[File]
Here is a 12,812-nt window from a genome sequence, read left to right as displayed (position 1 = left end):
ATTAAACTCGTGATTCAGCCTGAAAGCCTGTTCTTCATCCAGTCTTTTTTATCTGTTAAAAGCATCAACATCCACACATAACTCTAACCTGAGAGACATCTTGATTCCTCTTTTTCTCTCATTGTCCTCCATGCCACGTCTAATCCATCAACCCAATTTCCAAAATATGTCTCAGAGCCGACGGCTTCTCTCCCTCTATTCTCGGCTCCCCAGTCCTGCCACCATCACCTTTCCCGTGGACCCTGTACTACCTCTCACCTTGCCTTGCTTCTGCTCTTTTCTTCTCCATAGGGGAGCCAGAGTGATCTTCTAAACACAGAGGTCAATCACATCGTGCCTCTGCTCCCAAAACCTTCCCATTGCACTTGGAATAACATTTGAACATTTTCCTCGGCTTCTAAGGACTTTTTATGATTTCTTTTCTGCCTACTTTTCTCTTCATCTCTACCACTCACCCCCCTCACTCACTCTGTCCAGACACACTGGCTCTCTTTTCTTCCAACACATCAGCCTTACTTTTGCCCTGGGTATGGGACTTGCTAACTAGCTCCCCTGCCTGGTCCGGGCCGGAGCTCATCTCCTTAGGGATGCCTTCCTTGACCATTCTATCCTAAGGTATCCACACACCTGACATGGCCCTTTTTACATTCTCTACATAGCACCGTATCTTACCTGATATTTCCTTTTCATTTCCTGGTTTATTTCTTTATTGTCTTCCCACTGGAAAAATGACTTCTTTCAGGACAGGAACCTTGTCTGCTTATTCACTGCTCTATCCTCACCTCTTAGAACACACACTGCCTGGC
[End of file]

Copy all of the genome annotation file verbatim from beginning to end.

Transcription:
Here is a 12,812-nt window from a genome sequence, read left to right as displayed (position 1 = left end):
ATTAAACTCGTGATTCAGCCTGAAAGCCTGTTCTTCATCCAGTCTTTTTTATCTGTTAAAAGCATCAACATCCACACATAACTCTAACCTGAGAGACATCTTGATTCCTCTTTTTCTCTCATTGTCCTCCATGCCACGTCTAATCCATCAACCCAATTTCCAAAATATGTCTCAGAGCCGACGGCTTCTCTCCCTCTATTCTCGGCTCCCCAGTCCTGCCACCATCACCTTTCCCGTGGACCCTGTACTACCTCTCACCTTGCCTTGCTTCTGCTCTTTTCTTCTCCATAGGGGAGCCAGAGTGATCTTCTAAACACAGAGGTCAATCACATCGTGCCTCTGCTCCCAAAACCTTCCCATTGCACTTGGAATAACATTTGAACATTTTCCTCGGCTTCTAAGGACTTTTTATGATTTCTTTTCTGCCTACTTTTCTCTTCATCTCTACCACTCACCCCCCTCACTCACTCTGTCCAGACACACTGGCTCTCTTTTCTTCCAACACATCAGCCTTACTTTTGCCCTGGGTATGGGACTTGCTAACTAGCTCCCCTGCCTGGTCCGGGCCGGAGCTCATCTCCTTAGGGATGCCTTCCTTGACCATTCTATCCTAAGGTATCCACACACCTGACATGGCCCTTTTTACATTCTCTACATAGCACCGTATCTTACCTGATATTTCCTTTTCATTTCCTGGTTTATTTCTTTATTGTCTTCCCACTGGAAAAATGACTTCTTTCAGGACAGGAACCTTGTCTGCTTATTCACTGCTCTATCCTCACCTCTTAGAACACACACTGCCTGGC